We're ready to "Get Britain Cycling", is the Government?

The Get Britain Cycling Inquiry final report will be published on Wednesday, containing a raft of recommendations to Parliament on how to bring about more and safer cycling in the UK.

The inquiry heard from motoring bodies, Government ministers, cycling organisations and safety campaigners, as well as bike bloggers (including me), traffic planners, urban designers and the police at Parliament earlier this year.  The report, being compiled by Professor Phil "peak car" Goodwin, is likely to recommend that drivers who kill or maim cyclists should face longer jail sentences, greater investments in routes for cyclists is needed, as well as a review of some cycling design standards.  The report comes on the back of The Times newspaper's ongoing Cities Fit For Cycling Campaign and a five year high in cycle deaths in 2012, with 122 people killed on bicycles on Britain's roads.

Ahead of the report publication, expert witness and Olympic cycling champion Chris Boardman has been voicing his concern as to whether the contents of the report will be heard;
“What few people realise is that this process has been undertaken before, when an almost identical inquiry led to a report and recommendations.
“That report, more or less, came to nought... I’m anxious that this time around the pressure stays on to implement the outcomes.
“The enemy will not be a visible stance against actions that promote bikes. It’ll be apathy and lack of positive actions and political courage."

 Jon Snow giving evidence at the Get Britain Cycling Inquiry, alongside Deputy Mayor of London for Transport Isabel Dedring and the Mayor's Cycling Commissioner Andrew Gilligan.

Channel 4 news presenter, everyday cyclist and President of the CTC, Jon Snow, added similar thoughts at the inquiry;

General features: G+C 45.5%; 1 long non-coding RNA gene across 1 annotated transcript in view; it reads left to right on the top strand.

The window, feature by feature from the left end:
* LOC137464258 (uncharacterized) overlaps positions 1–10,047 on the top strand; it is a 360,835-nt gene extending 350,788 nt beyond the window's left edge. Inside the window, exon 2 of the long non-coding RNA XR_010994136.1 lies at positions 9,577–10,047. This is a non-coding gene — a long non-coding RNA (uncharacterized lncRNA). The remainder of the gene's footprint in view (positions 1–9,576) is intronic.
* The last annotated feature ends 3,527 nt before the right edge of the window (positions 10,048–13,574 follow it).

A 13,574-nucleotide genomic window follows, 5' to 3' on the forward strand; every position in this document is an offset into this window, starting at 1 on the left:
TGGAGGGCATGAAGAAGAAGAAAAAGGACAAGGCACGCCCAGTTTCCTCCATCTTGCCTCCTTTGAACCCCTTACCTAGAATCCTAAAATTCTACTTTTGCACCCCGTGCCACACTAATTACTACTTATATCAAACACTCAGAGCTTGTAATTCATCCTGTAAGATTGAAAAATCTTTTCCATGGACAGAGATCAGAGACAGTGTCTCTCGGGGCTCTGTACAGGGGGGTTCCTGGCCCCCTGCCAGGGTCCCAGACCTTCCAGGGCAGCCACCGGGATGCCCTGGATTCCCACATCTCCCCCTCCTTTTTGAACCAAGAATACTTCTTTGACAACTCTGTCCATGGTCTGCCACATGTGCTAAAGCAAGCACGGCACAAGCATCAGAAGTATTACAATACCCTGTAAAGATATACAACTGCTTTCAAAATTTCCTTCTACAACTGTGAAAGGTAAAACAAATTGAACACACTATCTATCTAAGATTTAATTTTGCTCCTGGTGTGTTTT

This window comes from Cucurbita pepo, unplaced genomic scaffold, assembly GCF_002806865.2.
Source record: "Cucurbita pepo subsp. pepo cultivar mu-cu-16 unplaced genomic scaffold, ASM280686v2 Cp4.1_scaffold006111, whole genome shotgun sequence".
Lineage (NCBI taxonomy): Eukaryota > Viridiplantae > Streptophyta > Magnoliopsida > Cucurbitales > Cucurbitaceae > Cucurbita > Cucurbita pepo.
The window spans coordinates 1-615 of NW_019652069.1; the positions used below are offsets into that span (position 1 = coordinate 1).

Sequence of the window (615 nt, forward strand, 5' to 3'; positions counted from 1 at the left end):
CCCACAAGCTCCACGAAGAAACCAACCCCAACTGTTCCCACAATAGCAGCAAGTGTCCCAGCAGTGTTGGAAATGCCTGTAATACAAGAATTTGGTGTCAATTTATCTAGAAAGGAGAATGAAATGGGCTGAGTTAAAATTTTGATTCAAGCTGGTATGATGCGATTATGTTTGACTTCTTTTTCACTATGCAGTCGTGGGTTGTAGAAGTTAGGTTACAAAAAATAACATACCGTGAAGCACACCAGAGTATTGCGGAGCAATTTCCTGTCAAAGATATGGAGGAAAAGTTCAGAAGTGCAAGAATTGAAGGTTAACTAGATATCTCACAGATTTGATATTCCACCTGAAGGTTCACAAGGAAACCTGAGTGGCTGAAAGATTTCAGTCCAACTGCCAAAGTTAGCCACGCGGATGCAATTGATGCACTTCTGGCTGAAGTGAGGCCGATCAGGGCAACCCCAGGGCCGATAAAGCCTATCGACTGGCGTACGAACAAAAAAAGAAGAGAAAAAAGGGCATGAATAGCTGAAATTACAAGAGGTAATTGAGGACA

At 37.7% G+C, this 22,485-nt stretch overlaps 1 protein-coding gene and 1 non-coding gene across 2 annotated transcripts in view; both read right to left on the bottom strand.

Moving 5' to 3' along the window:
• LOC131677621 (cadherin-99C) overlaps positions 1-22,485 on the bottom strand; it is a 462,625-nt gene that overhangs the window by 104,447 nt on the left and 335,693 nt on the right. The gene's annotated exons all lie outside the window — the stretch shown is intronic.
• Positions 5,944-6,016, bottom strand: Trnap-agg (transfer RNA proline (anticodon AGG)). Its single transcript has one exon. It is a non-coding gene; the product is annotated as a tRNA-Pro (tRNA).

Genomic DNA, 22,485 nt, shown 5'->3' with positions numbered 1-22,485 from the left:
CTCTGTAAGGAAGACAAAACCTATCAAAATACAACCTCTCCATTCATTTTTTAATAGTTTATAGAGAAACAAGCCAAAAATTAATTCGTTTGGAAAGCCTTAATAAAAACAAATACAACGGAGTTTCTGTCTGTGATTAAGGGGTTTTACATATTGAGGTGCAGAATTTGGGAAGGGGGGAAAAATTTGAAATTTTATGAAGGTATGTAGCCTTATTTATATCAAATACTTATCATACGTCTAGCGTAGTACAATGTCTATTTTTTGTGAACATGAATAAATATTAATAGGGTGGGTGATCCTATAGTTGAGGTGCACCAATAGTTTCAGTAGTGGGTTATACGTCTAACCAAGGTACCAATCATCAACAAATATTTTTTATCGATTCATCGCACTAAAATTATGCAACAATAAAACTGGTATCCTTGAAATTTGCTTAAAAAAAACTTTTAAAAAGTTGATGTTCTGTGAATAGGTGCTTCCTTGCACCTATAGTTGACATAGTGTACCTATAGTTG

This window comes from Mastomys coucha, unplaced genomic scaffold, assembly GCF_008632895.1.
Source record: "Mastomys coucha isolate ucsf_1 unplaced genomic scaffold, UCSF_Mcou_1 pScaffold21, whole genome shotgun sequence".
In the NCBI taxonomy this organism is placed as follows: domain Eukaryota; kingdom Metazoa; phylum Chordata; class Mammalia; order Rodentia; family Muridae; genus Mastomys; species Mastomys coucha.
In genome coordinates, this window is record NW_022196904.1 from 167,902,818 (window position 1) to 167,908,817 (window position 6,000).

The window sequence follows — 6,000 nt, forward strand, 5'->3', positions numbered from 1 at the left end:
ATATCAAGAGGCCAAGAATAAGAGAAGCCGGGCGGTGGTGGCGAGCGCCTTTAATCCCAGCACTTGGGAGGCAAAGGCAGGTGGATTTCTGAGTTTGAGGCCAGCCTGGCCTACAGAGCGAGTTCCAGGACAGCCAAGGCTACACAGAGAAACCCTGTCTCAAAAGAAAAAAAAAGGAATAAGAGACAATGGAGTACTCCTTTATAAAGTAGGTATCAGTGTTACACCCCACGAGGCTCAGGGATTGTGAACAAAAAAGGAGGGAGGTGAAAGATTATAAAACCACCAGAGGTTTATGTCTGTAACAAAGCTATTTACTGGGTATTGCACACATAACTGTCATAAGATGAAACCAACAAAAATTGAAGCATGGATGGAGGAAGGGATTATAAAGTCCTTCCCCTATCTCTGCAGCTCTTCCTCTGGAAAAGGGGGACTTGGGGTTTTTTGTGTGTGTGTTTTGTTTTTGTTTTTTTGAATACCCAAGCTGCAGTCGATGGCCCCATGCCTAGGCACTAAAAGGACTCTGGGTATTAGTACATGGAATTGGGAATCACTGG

"The politician that takes leadership on cycling and really revolutionises it will leave a legacy for generations".  Snow opined that Britain needs political “leadership from the very top and on a big scale", if it is to catch up to other Western European countries with developed cycling infrastructure.

Indeed, many wise words have been said throughout the inquiry, and messages from all quarters - be that from the sports body British Cycling or vanguard campaigners the CTC - have been surprisingly harmonious and consistent; namely, the need to learn from the most successful cycling countries, to build cycling infrastructure but to build it very well, to spend more money on growing cycling, and to focus on road law and sentencing reform to protect the most vulnerable road users.

Transport Minister and "cyclist's friend" Norman Baker however, has been keen to dampen enthusiasms about the inquiry with recent comments he made to The Guardian bike blog;
"We have to wait and see what they say. But what I would point out is that I'm delighted to have the inquiry. It's a very positive step.  [Co-chairs Ian Austin and Julian Huppert] are "sensible people